So imagine the reaction of cattle, more used to olive green - be that grass, silage or the boss's overalls - faced with the eye catching vision of a man in a white coat advancing.
Like it, they do not. As was found a decade ago during the carnage of FMD.
The picture below, is by Chris Chapman and was taken on a Dartmoor dairy farm in 2001. Even normally placid dairy cows are looking askance at the ghostly figure as they are rounded up to be shot. These cows were sedated. Cattle gathered for inspection and TB testing by AHVLA operatives are not.
Thus for general farm work, AHVLA operatives have always worn dark green or navy disposable overalls. 'Elf and safety being paramount as several tonnes of spooked bovine, attempts to flatten any stranger wearing white.
Or that was how it used to be until the arrival of Defra's new, all singing, all dancing and very streamlined central ordering system. This was designed to give economy of scale, with orders channelled through the Finance section of the regional office. We understand that since FMD, Defra staff are not allowed to use the infamous 'white overalls' in the field. This is partly to avoid media surveillance but mainly to avoid being squashed by freaked out cattle.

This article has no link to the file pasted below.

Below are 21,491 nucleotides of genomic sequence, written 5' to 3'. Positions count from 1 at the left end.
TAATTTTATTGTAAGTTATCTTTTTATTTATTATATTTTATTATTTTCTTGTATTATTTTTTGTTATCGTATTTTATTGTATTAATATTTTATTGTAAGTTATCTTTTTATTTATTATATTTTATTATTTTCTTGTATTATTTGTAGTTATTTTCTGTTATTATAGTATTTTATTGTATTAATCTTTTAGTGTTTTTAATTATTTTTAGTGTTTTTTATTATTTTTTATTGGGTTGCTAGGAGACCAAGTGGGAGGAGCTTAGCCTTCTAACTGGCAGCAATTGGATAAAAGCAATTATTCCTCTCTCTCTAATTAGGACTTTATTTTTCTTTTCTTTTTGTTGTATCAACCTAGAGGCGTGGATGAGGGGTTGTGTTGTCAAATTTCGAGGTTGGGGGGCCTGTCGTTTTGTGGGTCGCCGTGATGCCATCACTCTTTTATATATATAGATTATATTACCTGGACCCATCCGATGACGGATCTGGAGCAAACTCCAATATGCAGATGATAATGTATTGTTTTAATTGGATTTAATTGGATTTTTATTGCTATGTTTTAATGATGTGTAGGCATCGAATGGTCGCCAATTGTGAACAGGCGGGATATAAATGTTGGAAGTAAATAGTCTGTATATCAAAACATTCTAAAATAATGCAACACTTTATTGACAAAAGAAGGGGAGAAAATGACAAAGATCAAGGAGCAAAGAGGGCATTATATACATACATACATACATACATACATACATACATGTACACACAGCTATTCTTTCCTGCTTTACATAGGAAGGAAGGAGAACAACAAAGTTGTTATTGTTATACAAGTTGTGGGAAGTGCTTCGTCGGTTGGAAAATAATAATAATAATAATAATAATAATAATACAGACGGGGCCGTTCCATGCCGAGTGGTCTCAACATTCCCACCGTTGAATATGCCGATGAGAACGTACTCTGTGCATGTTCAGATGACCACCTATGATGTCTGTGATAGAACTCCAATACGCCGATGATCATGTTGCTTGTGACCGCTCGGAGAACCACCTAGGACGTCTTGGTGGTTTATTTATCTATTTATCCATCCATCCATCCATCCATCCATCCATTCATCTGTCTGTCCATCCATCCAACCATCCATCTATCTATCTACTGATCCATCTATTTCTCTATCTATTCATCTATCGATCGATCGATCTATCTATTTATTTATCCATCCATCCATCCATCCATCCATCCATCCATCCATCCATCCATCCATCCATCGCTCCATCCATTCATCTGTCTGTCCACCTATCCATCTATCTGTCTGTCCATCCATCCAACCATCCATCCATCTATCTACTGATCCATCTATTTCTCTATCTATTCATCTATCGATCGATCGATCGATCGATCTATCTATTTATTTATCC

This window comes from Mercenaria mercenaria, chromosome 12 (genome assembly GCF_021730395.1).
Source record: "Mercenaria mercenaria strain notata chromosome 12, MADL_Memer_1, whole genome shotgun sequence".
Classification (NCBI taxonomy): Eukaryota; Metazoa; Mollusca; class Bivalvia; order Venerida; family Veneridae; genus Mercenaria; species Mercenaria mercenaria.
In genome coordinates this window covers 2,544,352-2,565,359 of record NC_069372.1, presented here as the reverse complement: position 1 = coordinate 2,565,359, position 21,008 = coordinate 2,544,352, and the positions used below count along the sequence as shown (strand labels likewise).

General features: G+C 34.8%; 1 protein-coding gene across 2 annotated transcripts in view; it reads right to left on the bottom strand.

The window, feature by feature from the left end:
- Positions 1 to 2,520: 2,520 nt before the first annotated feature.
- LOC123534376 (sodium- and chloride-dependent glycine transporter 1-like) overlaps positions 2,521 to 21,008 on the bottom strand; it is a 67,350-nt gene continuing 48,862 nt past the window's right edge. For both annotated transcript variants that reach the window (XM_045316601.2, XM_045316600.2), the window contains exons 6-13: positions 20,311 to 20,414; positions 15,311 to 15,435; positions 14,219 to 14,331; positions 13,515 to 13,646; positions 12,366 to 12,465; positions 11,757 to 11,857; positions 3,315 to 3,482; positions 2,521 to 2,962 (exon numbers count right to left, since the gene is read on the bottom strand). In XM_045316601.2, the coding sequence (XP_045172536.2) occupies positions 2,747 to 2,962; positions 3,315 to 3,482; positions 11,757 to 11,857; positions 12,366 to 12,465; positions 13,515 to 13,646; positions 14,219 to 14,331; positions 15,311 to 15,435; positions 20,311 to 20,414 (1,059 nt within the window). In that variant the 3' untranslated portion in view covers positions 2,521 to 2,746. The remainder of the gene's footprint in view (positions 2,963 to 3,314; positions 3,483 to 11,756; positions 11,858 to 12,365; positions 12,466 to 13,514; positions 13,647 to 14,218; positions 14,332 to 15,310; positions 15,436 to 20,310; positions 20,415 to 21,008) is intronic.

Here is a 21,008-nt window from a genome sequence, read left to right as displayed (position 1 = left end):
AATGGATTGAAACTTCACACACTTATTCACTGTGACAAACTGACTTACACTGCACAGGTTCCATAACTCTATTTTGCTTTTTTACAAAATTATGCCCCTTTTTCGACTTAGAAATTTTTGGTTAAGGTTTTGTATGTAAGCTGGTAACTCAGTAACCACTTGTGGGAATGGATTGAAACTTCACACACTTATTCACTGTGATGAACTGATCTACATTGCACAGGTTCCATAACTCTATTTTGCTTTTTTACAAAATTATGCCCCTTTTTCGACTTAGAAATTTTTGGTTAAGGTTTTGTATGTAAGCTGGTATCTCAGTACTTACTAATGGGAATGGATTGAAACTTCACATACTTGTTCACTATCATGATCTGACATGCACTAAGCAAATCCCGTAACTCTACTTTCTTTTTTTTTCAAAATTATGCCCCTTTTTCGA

But guess what? Our moles tell us that what were delivered by a this new team of desk bound admin clerks (with no idea of the problems faced at the coal face and no remit to listen) were packs of tissue-paper thin, single use overalls. And they were white.
Why are we not surprised?
At blogger HQ, we are more than familiar with Defra's deskbound windowbox solutions to livestock problems, but our co-editor roared with laughter over the white coat scenario.
"Perhaps if they wore the overalls over their heads, at least they wouldn't see what is coming."... was his erudite comment - while not identifying the 'they'.
As cattle farmers, we tend to call a spade a spade - and suggested the correct interpretation could be for AHVLA operatives to layer their